ABOUT GIVING LIFE
Updated: Jan 28
I think as a woman it's normal to imagine the process of labour. The secret is that whatever you imagine is not what is going to happen to you, just because there are hundreds of scenarios that you can not preview.
I started doing it very early. I still remember playing giving birth when I was about six years old in my room with the door closed so that my parents wouldn't see me.To make the whole scene more credible, I would put socks under my T-shirt in the parody of breasts, a cushion to make up for a pregnant belly and wet my hair (I didn't understand why, but the hair of all the actresses on TV when they were giving birth was saturated with water). Then the game would be for me to lie down on the bed and pretend as if I were yelling and writhing in pain - without making a noise of course so as not to attract my parents' attention.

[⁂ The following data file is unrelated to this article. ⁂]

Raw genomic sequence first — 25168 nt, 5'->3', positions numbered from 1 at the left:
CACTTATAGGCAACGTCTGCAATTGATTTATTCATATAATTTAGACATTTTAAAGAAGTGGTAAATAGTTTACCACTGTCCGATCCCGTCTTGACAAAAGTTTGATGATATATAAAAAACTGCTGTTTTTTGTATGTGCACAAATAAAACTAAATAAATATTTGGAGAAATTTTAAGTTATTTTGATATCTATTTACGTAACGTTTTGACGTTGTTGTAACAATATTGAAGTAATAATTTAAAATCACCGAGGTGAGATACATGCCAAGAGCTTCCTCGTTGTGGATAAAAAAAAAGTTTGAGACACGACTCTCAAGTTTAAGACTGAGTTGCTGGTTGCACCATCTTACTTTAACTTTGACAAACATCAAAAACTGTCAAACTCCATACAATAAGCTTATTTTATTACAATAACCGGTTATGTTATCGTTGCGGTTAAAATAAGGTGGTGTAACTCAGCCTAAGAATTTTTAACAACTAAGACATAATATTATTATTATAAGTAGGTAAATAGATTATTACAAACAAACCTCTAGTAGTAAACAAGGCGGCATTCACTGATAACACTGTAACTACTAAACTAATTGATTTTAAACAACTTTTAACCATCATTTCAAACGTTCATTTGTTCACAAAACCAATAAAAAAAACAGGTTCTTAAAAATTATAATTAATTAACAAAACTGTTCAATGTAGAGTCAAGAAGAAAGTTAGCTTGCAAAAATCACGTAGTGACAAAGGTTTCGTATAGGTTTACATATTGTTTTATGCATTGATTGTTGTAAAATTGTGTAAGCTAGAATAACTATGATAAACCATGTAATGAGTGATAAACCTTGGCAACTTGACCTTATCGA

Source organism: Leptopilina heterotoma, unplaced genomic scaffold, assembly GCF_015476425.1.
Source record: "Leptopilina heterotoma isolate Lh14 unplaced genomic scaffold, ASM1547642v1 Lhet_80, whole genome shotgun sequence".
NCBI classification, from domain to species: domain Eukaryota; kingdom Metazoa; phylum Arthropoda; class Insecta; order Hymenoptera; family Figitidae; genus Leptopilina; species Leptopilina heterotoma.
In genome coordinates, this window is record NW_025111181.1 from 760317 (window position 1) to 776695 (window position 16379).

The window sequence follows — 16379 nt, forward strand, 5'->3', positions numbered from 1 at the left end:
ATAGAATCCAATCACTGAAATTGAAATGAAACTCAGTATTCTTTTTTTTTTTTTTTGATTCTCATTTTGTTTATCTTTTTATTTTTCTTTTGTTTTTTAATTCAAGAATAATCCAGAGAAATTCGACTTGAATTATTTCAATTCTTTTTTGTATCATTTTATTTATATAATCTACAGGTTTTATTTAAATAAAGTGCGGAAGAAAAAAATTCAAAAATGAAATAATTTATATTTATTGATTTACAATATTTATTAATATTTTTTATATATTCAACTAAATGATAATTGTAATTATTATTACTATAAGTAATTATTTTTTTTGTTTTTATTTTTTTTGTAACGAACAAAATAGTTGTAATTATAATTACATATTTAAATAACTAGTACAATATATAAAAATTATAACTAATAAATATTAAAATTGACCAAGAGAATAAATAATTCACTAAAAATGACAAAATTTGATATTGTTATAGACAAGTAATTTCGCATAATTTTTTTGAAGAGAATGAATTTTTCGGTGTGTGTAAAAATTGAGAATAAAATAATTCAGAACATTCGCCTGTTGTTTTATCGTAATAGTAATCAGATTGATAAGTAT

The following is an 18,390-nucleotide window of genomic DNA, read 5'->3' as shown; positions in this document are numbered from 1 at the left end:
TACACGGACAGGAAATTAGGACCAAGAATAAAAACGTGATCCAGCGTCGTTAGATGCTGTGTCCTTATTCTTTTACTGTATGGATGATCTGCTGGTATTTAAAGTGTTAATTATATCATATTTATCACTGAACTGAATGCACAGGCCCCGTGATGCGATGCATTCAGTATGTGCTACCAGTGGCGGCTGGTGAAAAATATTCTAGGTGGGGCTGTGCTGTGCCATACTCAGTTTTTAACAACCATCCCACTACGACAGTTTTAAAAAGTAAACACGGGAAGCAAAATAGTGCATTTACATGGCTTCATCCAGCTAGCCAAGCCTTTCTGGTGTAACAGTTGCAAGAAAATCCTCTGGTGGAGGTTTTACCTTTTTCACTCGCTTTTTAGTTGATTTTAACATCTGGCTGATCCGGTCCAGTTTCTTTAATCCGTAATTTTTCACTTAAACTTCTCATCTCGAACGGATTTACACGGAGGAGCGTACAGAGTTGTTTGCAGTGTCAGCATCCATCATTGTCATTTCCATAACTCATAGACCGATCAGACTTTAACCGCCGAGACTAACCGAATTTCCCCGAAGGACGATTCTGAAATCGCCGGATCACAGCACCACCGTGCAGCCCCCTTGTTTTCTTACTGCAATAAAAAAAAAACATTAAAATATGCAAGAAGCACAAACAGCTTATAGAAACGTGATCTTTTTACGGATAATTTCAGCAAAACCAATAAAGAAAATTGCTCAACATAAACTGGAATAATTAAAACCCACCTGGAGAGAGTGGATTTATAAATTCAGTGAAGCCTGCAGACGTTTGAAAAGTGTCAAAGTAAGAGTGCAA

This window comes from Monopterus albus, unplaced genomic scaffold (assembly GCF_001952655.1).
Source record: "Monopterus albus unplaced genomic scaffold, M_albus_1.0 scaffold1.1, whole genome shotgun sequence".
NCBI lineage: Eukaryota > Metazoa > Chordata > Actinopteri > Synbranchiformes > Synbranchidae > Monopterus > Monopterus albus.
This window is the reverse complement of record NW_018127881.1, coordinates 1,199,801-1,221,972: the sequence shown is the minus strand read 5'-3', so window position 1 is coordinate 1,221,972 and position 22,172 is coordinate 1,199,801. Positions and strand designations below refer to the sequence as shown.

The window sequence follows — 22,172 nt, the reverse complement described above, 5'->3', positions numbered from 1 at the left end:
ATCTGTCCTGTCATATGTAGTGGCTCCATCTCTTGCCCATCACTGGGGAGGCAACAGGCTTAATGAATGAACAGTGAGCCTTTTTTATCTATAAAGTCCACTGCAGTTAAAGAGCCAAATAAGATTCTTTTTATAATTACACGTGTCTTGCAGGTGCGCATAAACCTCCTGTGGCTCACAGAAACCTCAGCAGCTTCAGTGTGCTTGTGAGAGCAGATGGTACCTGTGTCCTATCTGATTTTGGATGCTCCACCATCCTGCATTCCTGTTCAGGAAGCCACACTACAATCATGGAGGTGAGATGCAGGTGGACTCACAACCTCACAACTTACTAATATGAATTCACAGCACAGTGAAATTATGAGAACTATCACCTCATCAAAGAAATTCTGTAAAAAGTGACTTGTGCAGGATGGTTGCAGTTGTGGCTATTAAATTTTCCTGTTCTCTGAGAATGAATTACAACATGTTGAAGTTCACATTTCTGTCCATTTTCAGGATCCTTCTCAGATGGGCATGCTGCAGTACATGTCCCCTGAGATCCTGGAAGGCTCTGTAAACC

Hope for the best and prepare for the worst
With age of course my knowledge of birth giving enriched and I felt quite well prepared when I went to the maternity clinic. Apart from taking state sponsored prenatal courses, I also watched a dozen of TV reports on child birth where crazy women would give their permission to film and show the whole labor process. I thought that knowing the worst case scenarios (premature birth, cesarian section, pregnancy complications and even giving birth to twins - just to remind you that there are women who suffer twice as much) prepared me for what was waiting for me.